Shadowgate (NES) review
"How are you supposed to know that a ladder has no bottom end, or that a passage will suddenly collapse upon your skull? You do it, say hello to the reaper, and try again until you get it right. "
When I began rebuilding my NES collection, the point-and-click adventure, Shadowgate, was on a short list of games that I absolutely had to have. It wasn’t because of hardcore gameplay, collector’s value, innovative design, or even fond nostalgia. It’s because the Grim Reaper’s smirk still bugs me after nearly two decades. Shadowgate was my childhood nemesis, and I wanted revenge.
Taking on the role of a courageous king questing through the halls of a warlock’s castle, I was once again determined to prove my worth. No childish frustrations and rental due dates were going to keep me from solving the puzzles ahead. I gallantly walked through the front gate, up the marble steps of the foyer, and pulled the handle of the main door. Locked… After 15 minutes of impotent confusion, I resorted to punching everything in the room, including myself. Then my torch burned out, and a familiar face welcomed me into the afterlife.
Shamefully, I had been tricked by the medieval equivalent to slipping a key under the doormat. Most of the items you need in Shadowgate are lurking conspicuously beneath your nose. If it’s not bolted down, grab it, and if you can’t grab it, burn it. You might wonder what good a silver arrow will do without the matching bow, especially with a newfound sword at your side, but rest assured that it will be vital to surviving the darkest reaches of the castle. Finding the tools is easy. Figuring out how and when to use them is the challenge.
I typically draw a line to distinguish between two types of adventure games. There are those that require ingenuity and deduction, like Myst and Beneath a Steal Sky. Then there are those that rely on trial-and-error and bizarre combinations of items. Lucasarts put themselves on the map with the latter, but they did it with style. Why would anyone microwave a hamster or use a rubber chicken for a zip-line? Who cares? It’s funny. Shadowgate is serious business, but it dangerously tip-toes the line between logic and nonsense.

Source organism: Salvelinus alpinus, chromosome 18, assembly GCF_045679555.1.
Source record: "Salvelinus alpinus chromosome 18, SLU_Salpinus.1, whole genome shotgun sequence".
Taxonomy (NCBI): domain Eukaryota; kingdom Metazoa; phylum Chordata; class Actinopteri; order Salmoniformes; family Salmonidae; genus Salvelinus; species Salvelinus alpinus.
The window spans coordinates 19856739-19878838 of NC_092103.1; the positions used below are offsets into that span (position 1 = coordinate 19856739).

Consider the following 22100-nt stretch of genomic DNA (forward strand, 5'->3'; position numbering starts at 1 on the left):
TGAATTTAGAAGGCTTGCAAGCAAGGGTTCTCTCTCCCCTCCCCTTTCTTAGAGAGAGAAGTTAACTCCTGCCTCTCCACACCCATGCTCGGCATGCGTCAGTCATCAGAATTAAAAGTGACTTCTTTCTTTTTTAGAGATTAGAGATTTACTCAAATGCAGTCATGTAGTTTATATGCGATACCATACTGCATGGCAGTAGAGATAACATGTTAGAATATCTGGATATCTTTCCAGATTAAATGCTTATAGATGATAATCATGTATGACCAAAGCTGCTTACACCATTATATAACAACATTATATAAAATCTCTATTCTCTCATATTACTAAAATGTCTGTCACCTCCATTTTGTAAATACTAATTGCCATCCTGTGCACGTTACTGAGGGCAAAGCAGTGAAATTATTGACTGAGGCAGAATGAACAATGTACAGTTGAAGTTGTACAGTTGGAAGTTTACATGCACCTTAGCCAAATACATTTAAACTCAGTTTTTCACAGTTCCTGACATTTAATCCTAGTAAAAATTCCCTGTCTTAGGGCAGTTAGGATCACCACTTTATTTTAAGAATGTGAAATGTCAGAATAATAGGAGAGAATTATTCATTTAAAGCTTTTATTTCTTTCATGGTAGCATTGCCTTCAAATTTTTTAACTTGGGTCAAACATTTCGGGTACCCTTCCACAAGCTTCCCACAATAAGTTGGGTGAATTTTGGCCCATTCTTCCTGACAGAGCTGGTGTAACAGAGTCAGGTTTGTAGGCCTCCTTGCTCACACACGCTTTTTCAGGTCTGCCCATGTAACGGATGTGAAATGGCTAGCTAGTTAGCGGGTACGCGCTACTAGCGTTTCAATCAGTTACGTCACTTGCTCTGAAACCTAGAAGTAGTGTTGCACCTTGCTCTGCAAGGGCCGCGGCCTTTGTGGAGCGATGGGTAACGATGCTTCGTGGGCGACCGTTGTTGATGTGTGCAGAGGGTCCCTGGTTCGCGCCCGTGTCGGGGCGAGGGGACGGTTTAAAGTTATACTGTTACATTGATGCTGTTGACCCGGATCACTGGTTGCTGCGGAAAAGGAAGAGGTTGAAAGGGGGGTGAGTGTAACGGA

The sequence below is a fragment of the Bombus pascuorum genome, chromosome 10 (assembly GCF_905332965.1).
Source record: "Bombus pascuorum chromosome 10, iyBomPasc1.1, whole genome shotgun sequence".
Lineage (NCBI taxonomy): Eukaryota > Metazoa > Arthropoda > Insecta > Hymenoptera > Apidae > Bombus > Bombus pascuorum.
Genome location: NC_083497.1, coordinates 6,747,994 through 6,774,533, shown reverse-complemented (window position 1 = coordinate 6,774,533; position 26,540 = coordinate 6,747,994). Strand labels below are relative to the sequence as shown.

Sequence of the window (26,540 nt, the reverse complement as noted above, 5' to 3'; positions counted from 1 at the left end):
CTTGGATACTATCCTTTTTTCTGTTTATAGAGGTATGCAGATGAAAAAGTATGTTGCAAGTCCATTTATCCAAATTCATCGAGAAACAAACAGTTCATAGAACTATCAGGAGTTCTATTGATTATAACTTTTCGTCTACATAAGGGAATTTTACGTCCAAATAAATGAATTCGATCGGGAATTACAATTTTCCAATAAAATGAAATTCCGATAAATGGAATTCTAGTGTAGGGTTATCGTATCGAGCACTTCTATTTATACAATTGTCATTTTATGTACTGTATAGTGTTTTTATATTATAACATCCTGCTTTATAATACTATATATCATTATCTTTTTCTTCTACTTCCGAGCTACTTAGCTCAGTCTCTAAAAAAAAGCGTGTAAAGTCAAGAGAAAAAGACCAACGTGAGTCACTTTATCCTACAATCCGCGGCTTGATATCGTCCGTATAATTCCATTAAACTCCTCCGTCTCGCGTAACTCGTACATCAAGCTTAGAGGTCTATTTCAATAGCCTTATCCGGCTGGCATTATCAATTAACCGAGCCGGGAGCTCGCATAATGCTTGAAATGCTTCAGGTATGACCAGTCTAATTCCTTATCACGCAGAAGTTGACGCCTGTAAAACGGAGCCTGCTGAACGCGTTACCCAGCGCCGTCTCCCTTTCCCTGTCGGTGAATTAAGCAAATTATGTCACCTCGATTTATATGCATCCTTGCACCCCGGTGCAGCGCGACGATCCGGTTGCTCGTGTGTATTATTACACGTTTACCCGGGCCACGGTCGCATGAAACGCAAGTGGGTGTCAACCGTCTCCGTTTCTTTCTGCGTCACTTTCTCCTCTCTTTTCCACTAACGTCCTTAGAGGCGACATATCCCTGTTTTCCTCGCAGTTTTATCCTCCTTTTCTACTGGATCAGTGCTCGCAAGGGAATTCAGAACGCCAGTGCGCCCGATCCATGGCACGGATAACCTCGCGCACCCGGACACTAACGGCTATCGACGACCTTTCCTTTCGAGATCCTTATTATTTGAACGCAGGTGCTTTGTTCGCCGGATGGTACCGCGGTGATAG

Shadowgate is at its best why you encounter a puzzle, ponder a solution, and dig the proper tools out of your inventory. At its worst, it tries to be too clever for its own good. A map in your control panel displays all exits in every room throughout the castle, except one vital passage. After following the rules for a dozen rooms, you’re supposed to know that the rules can be broken. Other times, the rules need more clarification. I was in need of a particular spell, so I read the necessary text, but nothing happened. I could have saved myself a lot of aggravation had I known that, unlike every other text, that one had to be read twice.
Nowhere is the precarious balance more evident than in death. How are you supposed to know that a ladder has no bottom end, or that a passage will suddenly collapse upon your skull? You do it, say hello to the reaper, and try again until you get it right. There are even occasions when you will die for doing the right thing, to the wrong object. At one point, three identical mirrors stand before you. Smashing one reveals a doorway. The shards from the other two will kill you. While death only sets you back to the previous room, one of Shadowgate’s main features makes it devastatingly permanent near the end.
Even in relative safety, your life rests in the flames of torches picked up throughout the castle. If you run out of torches or fail to light another before the flames flicker away, it’s game over. It doesn’t matter if you’re one hour or one second from victory. Once they are gone, you have to do it all over again, only faster. Every time I solved a puzzle I found myself asking the same questions, "Did I take too long? Do I have enough light to reach the end? Should I save myself the trouble and restart now?"
I am happy to say that I finally completed Shadowgate, but my vendetta is yet unfulfilled. As my torches dwindled to embers and death’s cruel smile waited, I turned to a guide for assistance. Shadowgate has plenty of finely crafted puzzles and some truly memorable moments, but my ego couldn’t justify the notion of speed-running my way closer and closer to the end.
Staff review by Brian Rowe (February 29, 2008)
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